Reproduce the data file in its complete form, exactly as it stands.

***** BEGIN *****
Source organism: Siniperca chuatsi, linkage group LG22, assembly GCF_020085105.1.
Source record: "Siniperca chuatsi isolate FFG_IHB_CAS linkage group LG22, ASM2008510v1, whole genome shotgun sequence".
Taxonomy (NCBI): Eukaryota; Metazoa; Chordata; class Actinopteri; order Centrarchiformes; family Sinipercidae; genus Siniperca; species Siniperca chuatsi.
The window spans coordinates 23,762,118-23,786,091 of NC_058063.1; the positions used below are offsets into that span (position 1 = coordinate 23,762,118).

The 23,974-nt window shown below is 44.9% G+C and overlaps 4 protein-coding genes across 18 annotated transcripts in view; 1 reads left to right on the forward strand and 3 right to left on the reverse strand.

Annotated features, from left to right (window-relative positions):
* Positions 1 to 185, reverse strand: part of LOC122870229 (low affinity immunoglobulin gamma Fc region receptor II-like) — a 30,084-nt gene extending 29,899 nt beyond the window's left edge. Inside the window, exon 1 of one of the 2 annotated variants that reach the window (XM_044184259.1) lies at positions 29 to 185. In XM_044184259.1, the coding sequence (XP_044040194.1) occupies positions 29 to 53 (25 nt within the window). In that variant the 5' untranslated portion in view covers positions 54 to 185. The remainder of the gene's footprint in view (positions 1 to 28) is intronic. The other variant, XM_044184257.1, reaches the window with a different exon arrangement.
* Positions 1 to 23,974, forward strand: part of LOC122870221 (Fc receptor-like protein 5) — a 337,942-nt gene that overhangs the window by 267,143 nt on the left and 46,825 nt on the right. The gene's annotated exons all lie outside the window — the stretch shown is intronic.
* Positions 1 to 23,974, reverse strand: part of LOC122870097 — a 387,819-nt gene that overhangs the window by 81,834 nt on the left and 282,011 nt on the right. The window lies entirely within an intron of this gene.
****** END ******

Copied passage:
Source organism: Siniperca chuatsi, linkage group LG22, assembly GCF_020085105.1.
Source record: "Siniperca chuatsi isolate FFG_IHB_CAS linkage group LG22, ASM2008510v1, whole genome shotgun sequence".
Taxonomy (NCBI): Eukaryota; Metazoa; Chordata; class Actinopteri; order Centrarchiformes; family Sinipercidae; genus Siniperca; species Siniperca chuatsi.
The window spans coordinates 23,762,118-23,786,091 of NC_058063.1; the positions used below are offsets into that span (position 1 = coordinate 23,762,118).

The 23,974-nt window shown below is 44.9% G+C and overlaps 4 protein-coding genes across 18 annotated transcripts in view; 1 reads left to right on the forward strand and 3 right to left on the reverse strand.

Annotated features, from left to right (window-relative positions):
* Positions 1 to 185, reverse strand: part of LOC122870229 (low affinity immunoglobulin gamma Fc region receptor II-like) — a 30,084-nt gene extending 29,899 nt beyond the window's left edge. Inside the window, exon 1 of one of the 2 annotated variants that reach the window (XM_044184259.1) lies at positions 29 to 185. In XM_044184259.1, the coding sequence (XP_044040194.1) occupies positions 29 to 53 (25 nt within the window). In that variant the 5' untranslated portion in view covers positions 54 to 185. The remainder of the gene's footprint in view (positions 1 to 28) is intronic. The other variant, XM_044184257.1, reaches the window with a different exon arrangement.
* Positions 1 to 23,974, forward strand: part of LOC122870221 (Fc receptor-like protein 5) — a 337,942-nt gene that overhangs the window by 267,143 nt on the left and 46,825 nt on the right. The gene's annotated exons all lie outside the window — the stretch shown is intronic.
* Positions 1 to 23,974, reverse strand: part of LOC122870097 — a 387,819-nt gene that overhangs the window by 81,834 nt on the left and 282,011 nt on the right. The window lies entirely within an intron of this gene.